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Open AccessArticle

Assimilation of GPSRO Bending Angle Profiles into the Brazilian Global Atmospheric Model

1
Center for Weather Forecast and Climate Studies, National Institute for Space Research, Cachoeira Paulista, São Paulo 12630-000, Brazil
2
NOAA Atlantic Oceanographic and Meteorological Laboratory, Miami, FL 33149, USA
*
Author to whom correspondence should be addressed.
Remote Sens. 2019, 11(3), 256; https://doi.org/10.3390/rs11030256
Received: 17 September 2018 / Revised: 26 November 2018 / Accepted: 27 November 2018 / Published: 28 January 2019
(This article belongs to the Special Issue Assimilation of Remote Sensing Data into Earth System Models)
The Global Positioning System (GPS) Radio Occultation (RO) technique allows valuable information to be obtained about the state of the atmosphere through vertical profiles obtained at various processing levels. From the point of view of data assimilation, there is a consensus that less processed data are preferable because of their lowest addition of uncertainties in the process. In the GPSRO context, bending angle data are better to assimilate than refractivity or atmospheric profiles; however, these data have not been properly explored by data assimilation at the CPTEC (acronym in Portuguese for Center for Weather Forecast and Climate Studies). In this study, the benefits and possible deficiencies of the CPTEC modeling system for this data source are investigated. Three numerical experiments were conducted, assimilating bending angles and refractivity profiles in the Gridpoint Statistical Interpolation (GSI) system coupled with the Brazilian Global Atmospheric Model (BAM). The results highlighted the need for further studies to explore the representation of meteorological systems at the higher levels of the BAM model. Nevertheless, more benefits were achieved using bending angle data compared with the results obtained assimilating refractivity profiles. The highest gain was in the data usage exploring 73.4% of the potential of the RO technique when bending angles are assimilated. Additionally, gains of 3.5% and 2.5% were found in the root mean square error values in the zonal and meridional wind components and geopotencial height at 250 hPa, respectively. View Full-Text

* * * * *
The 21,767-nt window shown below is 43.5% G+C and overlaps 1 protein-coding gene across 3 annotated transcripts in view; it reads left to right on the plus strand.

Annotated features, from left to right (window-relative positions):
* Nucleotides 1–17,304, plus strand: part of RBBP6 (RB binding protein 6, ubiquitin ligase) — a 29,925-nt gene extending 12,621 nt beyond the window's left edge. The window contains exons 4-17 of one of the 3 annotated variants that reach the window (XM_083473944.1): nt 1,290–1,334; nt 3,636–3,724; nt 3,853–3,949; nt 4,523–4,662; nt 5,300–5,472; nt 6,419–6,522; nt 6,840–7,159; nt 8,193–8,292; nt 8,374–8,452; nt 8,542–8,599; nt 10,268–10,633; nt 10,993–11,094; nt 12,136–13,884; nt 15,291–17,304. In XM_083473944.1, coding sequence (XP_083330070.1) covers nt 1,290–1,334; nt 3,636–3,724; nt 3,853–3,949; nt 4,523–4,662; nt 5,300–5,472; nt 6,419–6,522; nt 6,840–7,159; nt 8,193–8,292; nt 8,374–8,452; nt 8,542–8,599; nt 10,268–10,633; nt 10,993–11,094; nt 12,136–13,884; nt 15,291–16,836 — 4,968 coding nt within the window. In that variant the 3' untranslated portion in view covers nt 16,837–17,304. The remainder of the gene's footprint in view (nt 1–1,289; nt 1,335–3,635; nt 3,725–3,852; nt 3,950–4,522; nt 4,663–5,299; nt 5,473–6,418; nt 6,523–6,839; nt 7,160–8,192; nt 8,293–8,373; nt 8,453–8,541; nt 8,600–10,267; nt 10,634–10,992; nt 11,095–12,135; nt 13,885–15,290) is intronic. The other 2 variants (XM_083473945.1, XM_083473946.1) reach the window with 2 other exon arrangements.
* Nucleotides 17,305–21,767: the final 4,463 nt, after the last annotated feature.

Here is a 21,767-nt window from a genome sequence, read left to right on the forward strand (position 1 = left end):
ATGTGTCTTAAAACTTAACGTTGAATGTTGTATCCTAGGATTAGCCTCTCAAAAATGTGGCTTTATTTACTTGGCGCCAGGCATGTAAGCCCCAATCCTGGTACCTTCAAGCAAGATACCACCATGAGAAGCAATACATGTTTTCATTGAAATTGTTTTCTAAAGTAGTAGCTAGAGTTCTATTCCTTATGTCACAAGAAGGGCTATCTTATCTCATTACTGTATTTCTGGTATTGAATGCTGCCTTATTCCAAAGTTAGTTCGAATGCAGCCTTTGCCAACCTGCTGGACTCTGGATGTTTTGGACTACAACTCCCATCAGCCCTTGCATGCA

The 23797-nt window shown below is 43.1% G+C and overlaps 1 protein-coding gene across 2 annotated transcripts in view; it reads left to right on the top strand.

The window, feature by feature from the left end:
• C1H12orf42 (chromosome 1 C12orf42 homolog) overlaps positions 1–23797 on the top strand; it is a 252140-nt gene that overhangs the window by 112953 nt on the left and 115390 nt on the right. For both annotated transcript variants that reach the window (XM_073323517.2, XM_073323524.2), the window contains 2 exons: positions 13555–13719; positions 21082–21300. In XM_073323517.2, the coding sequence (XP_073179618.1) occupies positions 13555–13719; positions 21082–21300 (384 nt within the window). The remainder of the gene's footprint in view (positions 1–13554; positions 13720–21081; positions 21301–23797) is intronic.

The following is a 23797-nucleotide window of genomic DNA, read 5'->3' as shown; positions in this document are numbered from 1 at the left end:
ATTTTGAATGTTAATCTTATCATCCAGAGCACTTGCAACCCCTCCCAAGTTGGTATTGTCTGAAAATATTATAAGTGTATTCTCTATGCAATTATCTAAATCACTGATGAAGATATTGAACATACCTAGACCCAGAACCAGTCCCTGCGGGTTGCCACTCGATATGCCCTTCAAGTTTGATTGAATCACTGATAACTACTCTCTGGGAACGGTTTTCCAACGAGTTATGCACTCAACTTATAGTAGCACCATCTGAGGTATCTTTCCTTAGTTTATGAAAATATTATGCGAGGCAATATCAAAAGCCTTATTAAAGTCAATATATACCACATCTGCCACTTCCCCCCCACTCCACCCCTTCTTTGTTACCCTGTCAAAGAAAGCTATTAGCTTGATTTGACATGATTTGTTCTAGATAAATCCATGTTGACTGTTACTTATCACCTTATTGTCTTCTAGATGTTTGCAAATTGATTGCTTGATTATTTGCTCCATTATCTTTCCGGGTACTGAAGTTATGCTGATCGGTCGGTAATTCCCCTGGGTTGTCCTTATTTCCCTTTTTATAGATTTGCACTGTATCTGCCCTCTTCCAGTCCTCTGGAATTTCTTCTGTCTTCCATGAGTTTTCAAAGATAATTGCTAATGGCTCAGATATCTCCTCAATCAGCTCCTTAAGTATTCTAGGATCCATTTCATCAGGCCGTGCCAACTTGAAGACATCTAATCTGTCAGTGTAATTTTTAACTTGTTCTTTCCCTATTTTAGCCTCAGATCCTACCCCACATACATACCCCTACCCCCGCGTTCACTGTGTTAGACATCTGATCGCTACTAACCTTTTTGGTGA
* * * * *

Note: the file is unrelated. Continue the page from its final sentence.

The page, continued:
Keywords: radio occultation data; GPSRO; bending angle; data assimilation; GSI; numerical weather prediction radio occultation data; GPSRO; bending angle; data assimilation; GSI; numerical weather prediction
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MDPI and ACS Style

Banos, I.H.; Sapucci, L.F.; Cucurull, L.; Bastarz, C.F.; Silveira, B.B. Assimilation of GPSRO Bending Angle Profiles into the Brazilian Global Atmospheric Model. Remote Sens. 2019, 11, 256.

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